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Washington in search of a plan to deliver gas to Europe in the event of a Moscow-Kiev conflict

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Washington fears that Moscow is preparing a new military offensive against Ukraine, after annexing the Crimean peninsula in 2014. Russia says it has deployed soldiers on the Ukrainian border only for defensive purposes and denies any plans to invade its neighbor .

About a third of Europe’s gas supply depends on Russia, deliveries that could be disrupted by sanctions the United States has threatened to impose on Russia if it were to attack Ukraine.

A possible disruption of gas deliveries from Russia would exacerbate the energy crisis in Europe, where prices have soared for consumers and businesses.

A pipeline

The Nord stream 2 gas pipeline, which passes through the Baltic Sea, is at the heart of an economic and geopolitical battle between Washington, Moscow and the European Union.

Photo: AP/Dmitry Lovetsky

U.S. State Department officials have approached energy companies to see if additional deliveries would be possible if needed, two industry sources familiar with the discussions told Reuters.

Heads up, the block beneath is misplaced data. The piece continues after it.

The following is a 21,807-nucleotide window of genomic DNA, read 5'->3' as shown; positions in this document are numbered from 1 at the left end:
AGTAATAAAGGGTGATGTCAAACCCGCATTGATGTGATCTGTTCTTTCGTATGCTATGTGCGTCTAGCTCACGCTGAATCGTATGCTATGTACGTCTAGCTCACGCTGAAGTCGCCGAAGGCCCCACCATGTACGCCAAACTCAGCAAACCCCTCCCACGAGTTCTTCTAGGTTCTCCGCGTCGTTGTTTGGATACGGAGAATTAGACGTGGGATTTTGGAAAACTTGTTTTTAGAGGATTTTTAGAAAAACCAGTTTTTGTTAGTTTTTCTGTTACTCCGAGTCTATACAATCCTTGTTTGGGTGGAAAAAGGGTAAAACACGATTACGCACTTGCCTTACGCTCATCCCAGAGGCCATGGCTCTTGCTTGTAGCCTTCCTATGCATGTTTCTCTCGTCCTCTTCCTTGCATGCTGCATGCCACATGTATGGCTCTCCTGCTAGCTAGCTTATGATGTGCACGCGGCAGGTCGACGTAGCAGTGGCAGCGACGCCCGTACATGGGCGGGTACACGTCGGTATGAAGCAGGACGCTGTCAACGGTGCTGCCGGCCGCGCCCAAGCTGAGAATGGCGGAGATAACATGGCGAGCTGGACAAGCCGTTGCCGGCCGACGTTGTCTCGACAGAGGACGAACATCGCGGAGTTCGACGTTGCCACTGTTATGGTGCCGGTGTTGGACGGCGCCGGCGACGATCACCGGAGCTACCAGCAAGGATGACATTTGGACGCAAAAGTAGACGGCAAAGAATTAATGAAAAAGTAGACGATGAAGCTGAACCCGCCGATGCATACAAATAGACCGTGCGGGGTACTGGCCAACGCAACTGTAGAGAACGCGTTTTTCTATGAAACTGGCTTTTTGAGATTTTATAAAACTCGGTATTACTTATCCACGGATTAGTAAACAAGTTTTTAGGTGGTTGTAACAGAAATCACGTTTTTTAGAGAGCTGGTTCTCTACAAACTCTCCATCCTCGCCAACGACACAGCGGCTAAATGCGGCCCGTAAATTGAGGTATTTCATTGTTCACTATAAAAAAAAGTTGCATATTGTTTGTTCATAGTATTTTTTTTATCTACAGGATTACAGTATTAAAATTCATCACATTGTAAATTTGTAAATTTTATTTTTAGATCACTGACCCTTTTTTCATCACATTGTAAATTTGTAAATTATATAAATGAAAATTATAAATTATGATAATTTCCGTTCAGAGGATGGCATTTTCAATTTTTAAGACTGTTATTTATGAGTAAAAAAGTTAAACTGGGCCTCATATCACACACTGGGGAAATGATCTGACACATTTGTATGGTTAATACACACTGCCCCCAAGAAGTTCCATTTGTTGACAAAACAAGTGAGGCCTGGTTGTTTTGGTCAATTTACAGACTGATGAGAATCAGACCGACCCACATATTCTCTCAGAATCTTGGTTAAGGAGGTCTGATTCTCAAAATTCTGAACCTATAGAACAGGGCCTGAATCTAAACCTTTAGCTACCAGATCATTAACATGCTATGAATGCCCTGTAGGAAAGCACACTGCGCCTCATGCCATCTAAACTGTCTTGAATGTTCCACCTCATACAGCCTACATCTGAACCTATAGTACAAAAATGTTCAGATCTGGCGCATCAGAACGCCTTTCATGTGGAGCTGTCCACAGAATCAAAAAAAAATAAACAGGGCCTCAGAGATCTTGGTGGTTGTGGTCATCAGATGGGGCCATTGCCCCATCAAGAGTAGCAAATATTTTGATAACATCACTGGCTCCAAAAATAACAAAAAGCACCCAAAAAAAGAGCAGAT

The companies responded that global gas reserves were limited and there was an insufficient amount of gas available to offset the large volumes exported by Russia, the sources said.

According to a US State Department official, speaking on condition of anonymity, Washington has not asked companies to increase production.

We discussed a range of contingencies and everything we do with our partner states and allies, said this diplomatic source.

The companies did not comment

Discussions have been undertaken with the European Commission as well as with energy companies, she said. It is true to say that we expressed our concerns to them and talked about contingency plans, but there was no request for production.

We do not know precisely the identity of the companies contacted by Washington.

Royal Dutch Shell, ConocoPhillips and Exxon declined requests for comment. Chevron Corp, Total, Equinor and Qatar Energy did not immediately respond to requests from Reuters.

A National Security Council spokesman in Washington would not comment on U.S. talks with energy companies, but confirmed that back-up plans were being considered.

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